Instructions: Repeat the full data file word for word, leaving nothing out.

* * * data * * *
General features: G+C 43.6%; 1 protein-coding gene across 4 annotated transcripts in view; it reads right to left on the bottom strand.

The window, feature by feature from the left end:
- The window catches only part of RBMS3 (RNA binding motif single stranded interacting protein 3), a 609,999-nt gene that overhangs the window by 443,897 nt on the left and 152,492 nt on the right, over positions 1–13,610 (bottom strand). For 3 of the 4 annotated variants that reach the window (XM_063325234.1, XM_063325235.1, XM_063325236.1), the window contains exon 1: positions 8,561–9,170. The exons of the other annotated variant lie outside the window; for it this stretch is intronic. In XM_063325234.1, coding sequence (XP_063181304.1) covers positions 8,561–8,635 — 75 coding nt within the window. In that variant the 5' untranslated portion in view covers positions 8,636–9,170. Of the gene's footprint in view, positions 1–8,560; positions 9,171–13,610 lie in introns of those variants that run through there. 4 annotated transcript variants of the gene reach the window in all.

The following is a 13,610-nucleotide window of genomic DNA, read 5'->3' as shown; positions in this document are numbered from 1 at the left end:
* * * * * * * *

General features: G+C 43.6%; 1 protein-coding gene across 4 annotated transcripts in view; it reads right to left on the bottom strand.

The window, feature by feature from the left end:
- The window catches only part of RBMS3 (RNA binding motif single stranded interacting protein 3), a 609,999-nt gene that overhangs the window by 443,897 nt on the left and 152,492 nt on the right, over positions 1–13,610 (bottom strand). For 3 of the 4 annotated variants that reach the window (XM_063325234.1, XM_063325235.1, XM_063325236.1), the window contains exon 1: positions 8,561–9,170. The exons of the other annotated variant lie outside the window; for it this stretch is intronic. In XM_063325234.1, coding sequence (XP_063181304.1) covers positions 8,561–8,635 — 75 coding nt within the window. In that variant the 5' untranslated portion in view covers positions 8,636–9,170. Of the gene's footprint in view, positions 1–8,560; positions 9,171–13,610 lie in introns of those variants that run through there. 4 annotated transcript variants of the gene reach the window in all.

The following is a 13,610-nucleotide window of genomic DNA, read 5'->3' as shown; positions in this document are numbered from 1 at the left end: